*In reality, many roofing contractors know that psi can be adjusted downward and that a pressure washer in the hands of a well-trained tech is preferable in cleaning a roof to rubbing it over with a wire brush. But, since they have no idea who’s going to be cleaning the roof, or what kind of training they might have, they often simply recommend against pressure washing roofs for anyone except themselves.

How often should I have my roof washed?
The best option for the life of your roof, whatever type, is to never wash it (or brush it, for that matter), but to maintain it regularly by blowing off the debris and treating the moss. However, this might not cut it for aesthetic preferences, especially if maintenance has been long-neglected. Aluminum, rubber tile (faux slate), and thick concrete tile may be washed every few years as needed without causing leaking or reducing the life of the roof. And those who simply must have their composition roof looking completely new in a very short period of time (e.g., the house is going on the market), washing may be the best option. If you have questions about your own situation, please don’t hesitate to ask one of our techs.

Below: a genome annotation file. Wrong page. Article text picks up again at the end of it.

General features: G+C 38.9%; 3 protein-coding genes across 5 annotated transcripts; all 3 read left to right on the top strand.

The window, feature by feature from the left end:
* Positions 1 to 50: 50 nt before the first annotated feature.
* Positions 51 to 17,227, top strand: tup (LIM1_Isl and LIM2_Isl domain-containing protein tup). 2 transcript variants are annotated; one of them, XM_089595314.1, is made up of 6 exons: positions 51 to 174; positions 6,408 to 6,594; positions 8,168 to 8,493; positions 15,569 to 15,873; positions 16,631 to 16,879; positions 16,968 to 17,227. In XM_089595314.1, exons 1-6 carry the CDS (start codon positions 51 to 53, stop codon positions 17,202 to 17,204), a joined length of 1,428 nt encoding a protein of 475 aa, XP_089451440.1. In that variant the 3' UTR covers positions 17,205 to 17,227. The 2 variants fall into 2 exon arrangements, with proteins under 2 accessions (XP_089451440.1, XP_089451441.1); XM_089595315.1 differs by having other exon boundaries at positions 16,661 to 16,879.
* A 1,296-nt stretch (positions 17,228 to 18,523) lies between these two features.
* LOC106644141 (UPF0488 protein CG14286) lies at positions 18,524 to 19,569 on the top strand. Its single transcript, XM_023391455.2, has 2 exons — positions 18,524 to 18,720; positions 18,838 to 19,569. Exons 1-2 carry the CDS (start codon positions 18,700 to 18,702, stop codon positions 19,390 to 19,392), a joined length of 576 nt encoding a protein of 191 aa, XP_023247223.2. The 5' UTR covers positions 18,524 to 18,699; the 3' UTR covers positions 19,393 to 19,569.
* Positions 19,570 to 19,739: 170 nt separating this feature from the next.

Do you clean with air-compression?
We use air-blowers (leaf-blowers) to remove loose debris from roofs, and we use high-volume, low-pressure pressure washers to clean roofs that require cleaning, but we don’t use compressed air on roofs. We want to provide excellent service to our customers and haven’t been convinced that air-compression cleaning does a great job. Unlike water, compressed-air leaves a lot of dirt behind, yet it is still quite hard on the roof. If a roof must be cleaned and made to look like new, pressurized water in the hands of an experienced tech is the way to go. If routine leaf/debris removal is required, a top-of-the-line commercial backpack blower is all that’s needed to get the job done.

Plus Gutter Cleaning, Roof Cleaning, & Pressure Washing